It had me at hello with its charming beaten-up teal paint and dark blue rim. I feel that in its past life it sat on an old wooden table, greeting children with freshly picked strawberries and peaches as they slammed the screen door. Sadly, its life here won't be quite as glamorous, but it will be useful for Peyton as a wallet and change depository after work. No more little piles on the table!

So there was my trip for today. I'm so in love with that place that when I go again, I may never return.


Sunday, August 7, 2011

Working with the Man Stuff

Living with a man can be hard. Not to say that mine is bad per se, because honestly I kind of have it made. He is, in fact, finishing up his thorough cleaning of the fridge as I speak (rock on, awesome husband o' mine!). For me, and many other taken ladies, it's more the combining of goods and letting go of certain styles that brings the difficulty. Like lacy shower curtains, pink sofas, or closets such as this:

{via pinterest}
Not that I have any of those, but you know, the options are kinda gone. And it isn't simply the restrictions on style, but also by being given things that I have to live with. This too has been fairly easy (seriously P., not complaining!! :)) Besides having to widen my color range to Tennessee orange I would say that there weren't many demands. But there was one thing that was and is staying: the foosball table.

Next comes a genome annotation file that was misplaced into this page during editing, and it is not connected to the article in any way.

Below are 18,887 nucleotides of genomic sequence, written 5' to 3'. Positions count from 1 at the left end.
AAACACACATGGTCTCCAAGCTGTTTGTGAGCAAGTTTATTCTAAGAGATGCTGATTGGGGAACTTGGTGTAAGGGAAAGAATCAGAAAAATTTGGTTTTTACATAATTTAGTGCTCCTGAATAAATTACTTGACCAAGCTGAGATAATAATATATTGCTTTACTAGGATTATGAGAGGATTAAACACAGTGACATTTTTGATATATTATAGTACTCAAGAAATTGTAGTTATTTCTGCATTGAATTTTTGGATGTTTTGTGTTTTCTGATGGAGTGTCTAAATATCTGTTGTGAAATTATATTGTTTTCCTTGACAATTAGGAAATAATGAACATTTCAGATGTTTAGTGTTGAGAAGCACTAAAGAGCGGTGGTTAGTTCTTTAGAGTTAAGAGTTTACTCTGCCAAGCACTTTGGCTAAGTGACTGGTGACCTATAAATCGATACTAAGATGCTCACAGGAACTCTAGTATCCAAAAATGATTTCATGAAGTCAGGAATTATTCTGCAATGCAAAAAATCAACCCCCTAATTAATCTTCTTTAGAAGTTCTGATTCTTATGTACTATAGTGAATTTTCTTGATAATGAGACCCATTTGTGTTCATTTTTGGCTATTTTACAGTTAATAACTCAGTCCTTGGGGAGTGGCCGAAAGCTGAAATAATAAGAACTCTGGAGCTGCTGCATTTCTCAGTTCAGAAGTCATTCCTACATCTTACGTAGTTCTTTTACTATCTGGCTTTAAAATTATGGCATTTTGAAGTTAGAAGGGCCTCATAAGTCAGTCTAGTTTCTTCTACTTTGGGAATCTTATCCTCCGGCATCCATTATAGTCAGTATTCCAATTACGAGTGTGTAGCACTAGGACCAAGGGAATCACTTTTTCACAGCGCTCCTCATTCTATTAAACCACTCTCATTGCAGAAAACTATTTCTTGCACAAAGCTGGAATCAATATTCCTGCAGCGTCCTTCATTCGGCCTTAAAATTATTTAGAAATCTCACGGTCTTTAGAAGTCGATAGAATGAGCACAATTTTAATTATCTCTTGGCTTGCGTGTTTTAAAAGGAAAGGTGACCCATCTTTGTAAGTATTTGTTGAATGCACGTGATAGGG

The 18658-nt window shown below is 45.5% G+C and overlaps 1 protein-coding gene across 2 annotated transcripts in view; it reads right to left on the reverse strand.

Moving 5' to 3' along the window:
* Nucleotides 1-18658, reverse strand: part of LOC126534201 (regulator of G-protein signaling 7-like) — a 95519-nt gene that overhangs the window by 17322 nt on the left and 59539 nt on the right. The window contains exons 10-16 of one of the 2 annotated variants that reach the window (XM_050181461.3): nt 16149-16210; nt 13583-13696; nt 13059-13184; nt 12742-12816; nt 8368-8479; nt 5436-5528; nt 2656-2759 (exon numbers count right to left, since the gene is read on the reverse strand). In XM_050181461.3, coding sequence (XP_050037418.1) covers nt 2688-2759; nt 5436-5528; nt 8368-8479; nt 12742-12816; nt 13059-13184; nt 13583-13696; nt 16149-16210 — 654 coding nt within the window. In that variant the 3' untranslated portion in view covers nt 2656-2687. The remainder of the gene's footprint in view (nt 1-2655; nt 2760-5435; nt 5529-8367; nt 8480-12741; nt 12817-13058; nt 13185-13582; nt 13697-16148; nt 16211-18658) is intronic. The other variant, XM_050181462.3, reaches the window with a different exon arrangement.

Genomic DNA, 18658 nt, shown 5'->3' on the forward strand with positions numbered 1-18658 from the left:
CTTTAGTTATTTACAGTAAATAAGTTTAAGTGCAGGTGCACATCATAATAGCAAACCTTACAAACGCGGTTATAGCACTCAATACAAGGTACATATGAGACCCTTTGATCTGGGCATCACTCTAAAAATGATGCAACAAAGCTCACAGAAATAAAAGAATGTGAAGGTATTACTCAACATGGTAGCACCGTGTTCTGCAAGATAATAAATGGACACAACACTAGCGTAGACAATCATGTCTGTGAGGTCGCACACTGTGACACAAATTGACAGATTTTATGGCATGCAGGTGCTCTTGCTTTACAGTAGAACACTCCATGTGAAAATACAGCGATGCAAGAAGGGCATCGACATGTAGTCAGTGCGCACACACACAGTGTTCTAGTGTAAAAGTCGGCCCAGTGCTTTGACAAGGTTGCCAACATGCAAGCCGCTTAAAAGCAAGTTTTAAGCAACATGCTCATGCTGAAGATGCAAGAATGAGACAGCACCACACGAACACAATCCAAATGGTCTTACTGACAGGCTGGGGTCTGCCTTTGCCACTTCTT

The foosball table is a slight dilemma to me. You see, I love foosball. And not to toot my own horn too much, but I kinda rock it. So when I moved in and saw it sitting in the limelight by the fireplace, my heart skipped a beat. But that was back in the days where this home was temporary, not my permanent nest to furnish. And let's just say, as much as I love to play, I really didn't love the laminate camouflage decor it sported nor the fact that it was taking prime real estate. My fantasy is to have a cozy sitting area around the fire where we will read books and banter, sipping cognac and watching dog paws running in unknown dreams. Yet with no furniture, no money, and no taste for cognac, those dreams are a bit distant. So the foosball table sits another day.